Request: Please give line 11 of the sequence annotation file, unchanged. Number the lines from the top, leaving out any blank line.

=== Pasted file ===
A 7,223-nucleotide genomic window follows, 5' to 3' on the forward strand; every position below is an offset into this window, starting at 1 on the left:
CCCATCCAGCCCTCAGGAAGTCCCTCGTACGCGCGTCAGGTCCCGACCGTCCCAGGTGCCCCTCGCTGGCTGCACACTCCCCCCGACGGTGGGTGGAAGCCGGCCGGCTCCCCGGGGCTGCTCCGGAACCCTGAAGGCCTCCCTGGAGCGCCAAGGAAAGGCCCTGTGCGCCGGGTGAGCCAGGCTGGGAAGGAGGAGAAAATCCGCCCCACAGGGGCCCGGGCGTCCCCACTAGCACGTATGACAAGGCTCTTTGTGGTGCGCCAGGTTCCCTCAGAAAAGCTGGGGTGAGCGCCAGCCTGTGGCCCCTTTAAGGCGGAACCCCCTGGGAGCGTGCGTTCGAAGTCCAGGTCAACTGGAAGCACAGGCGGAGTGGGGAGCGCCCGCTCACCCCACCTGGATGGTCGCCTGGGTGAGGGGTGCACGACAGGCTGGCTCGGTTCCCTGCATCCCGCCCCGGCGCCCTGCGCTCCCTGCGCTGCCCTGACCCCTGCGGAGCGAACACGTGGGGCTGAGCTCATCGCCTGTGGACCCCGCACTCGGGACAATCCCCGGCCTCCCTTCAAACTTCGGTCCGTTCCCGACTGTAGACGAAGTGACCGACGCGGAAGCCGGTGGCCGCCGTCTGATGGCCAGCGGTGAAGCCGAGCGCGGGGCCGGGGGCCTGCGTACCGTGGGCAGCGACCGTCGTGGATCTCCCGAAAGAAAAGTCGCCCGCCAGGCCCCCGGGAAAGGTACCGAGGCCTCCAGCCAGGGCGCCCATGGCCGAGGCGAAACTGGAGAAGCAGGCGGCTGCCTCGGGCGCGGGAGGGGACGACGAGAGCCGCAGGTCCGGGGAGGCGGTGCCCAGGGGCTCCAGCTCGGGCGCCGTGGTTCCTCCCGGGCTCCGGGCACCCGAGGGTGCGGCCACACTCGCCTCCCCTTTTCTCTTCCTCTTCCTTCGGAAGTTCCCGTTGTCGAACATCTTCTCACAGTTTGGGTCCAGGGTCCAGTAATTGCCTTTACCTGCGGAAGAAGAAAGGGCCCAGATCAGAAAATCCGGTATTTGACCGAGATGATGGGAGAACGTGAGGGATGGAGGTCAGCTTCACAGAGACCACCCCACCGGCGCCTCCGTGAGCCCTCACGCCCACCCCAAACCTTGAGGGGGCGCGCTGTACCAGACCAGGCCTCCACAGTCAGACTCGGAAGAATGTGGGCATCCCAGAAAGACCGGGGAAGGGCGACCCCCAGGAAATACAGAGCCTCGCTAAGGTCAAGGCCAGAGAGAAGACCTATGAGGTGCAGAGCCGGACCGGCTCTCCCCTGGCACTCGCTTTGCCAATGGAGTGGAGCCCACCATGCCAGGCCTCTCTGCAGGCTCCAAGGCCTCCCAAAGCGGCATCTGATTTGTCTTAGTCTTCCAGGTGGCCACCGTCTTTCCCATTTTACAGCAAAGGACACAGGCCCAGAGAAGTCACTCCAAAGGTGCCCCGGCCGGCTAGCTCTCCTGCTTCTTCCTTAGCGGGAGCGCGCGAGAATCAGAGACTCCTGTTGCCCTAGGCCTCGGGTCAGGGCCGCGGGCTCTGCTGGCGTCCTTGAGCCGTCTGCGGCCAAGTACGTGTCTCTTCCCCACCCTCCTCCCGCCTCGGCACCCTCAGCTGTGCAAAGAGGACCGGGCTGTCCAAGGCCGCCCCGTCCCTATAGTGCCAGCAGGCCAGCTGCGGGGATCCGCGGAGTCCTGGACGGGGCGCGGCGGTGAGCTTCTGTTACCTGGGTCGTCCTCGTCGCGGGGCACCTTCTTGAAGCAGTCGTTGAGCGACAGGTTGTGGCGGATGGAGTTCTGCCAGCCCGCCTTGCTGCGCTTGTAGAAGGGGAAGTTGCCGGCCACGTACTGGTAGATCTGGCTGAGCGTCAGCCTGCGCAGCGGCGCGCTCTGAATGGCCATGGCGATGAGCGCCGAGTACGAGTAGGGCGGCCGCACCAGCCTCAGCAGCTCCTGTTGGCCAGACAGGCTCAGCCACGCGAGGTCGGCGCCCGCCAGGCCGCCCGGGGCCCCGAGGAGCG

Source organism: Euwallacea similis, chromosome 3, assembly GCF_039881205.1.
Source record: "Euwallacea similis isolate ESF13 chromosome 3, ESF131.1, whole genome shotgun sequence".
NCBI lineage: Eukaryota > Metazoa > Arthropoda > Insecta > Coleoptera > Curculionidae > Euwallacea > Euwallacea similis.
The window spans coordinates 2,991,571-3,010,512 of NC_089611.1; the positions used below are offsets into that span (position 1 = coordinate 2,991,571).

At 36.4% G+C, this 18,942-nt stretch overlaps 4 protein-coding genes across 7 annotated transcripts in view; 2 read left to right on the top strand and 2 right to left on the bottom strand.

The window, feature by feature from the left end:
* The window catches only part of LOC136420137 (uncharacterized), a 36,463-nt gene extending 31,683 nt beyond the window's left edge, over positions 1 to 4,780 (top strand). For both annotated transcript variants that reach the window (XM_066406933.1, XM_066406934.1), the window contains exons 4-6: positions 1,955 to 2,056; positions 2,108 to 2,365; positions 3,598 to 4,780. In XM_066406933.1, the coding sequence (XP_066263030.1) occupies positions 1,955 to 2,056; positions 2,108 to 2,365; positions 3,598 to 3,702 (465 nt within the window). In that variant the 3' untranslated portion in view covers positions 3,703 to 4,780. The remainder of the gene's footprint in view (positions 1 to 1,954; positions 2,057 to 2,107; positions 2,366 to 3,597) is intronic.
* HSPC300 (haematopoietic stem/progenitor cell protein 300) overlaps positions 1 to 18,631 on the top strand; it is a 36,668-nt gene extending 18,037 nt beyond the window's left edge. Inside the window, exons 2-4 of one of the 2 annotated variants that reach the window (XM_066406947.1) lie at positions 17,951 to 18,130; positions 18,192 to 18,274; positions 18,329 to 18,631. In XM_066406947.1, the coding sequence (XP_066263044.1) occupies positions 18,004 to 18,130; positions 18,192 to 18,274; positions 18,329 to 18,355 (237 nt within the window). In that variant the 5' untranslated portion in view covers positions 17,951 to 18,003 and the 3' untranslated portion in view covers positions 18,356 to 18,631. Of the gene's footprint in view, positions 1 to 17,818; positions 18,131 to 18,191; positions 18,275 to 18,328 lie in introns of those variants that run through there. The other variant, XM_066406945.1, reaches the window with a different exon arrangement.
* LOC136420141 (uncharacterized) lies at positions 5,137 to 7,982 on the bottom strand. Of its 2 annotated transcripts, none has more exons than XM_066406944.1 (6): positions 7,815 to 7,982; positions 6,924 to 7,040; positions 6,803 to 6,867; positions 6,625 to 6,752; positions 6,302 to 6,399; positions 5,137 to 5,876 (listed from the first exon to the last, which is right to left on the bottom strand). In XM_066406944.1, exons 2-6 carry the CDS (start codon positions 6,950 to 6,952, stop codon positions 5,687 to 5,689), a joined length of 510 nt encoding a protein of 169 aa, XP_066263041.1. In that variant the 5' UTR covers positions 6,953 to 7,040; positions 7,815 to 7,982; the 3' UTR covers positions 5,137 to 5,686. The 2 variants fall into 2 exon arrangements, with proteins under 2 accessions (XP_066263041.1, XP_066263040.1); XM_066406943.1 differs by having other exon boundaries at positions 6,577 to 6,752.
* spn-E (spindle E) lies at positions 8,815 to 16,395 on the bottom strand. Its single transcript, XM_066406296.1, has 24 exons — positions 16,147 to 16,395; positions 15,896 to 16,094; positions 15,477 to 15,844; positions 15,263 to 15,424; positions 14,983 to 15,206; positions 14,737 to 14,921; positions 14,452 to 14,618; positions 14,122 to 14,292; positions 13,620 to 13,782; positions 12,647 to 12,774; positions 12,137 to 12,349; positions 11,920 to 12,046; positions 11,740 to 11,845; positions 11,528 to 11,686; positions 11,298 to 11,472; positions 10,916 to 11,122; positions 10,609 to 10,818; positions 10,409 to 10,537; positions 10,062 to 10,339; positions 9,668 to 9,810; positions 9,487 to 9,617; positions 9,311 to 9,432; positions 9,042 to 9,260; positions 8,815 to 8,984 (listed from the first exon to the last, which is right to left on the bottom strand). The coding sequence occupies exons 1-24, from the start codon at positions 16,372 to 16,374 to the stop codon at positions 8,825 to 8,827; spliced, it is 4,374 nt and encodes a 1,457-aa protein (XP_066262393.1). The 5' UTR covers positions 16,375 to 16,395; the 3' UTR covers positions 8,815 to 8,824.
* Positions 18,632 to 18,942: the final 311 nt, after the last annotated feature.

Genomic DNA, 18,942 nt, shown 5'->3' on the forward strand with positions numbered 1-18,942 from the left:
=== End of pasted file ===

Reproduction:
* LOC136420141 (uncharacterized) lies at positions 5,137 to 7,982 on the bottom strand. Of its 2 annotated transcripts, none has more exons than XM_066406944.1 (6): positions 7,815 to 7,982; positions 6,924 to 7,040; positions 6,803 to 6,867; positions 6,625 to 6,752; positions 6,302 to 6,399; positions 5,137 to 5,876 (listed from the first exon to the last, which is right to left on the bottom strand). In XM_066406944.1, exons 2-6 carry the CDS (start codon positions 6,950 to 6,952, stop codon positions 5,687 to 5,689), a joined length of 510 nt encoding a protein of 169 aa, XP_066263041.1. In that variant the 5' UTR covers positions 6,953 to 7,040; positions 7,815 to 7,982; the 3' UTR covers positions 5,137 to 5,686. The 2 variants fall into 2 exon arrangements, with proteins under 2 accessions (XP_066263041.1, XP_066263040.1); XM_066406943.1 differs by having other exon boundaries at positions 6,577 to 6,752.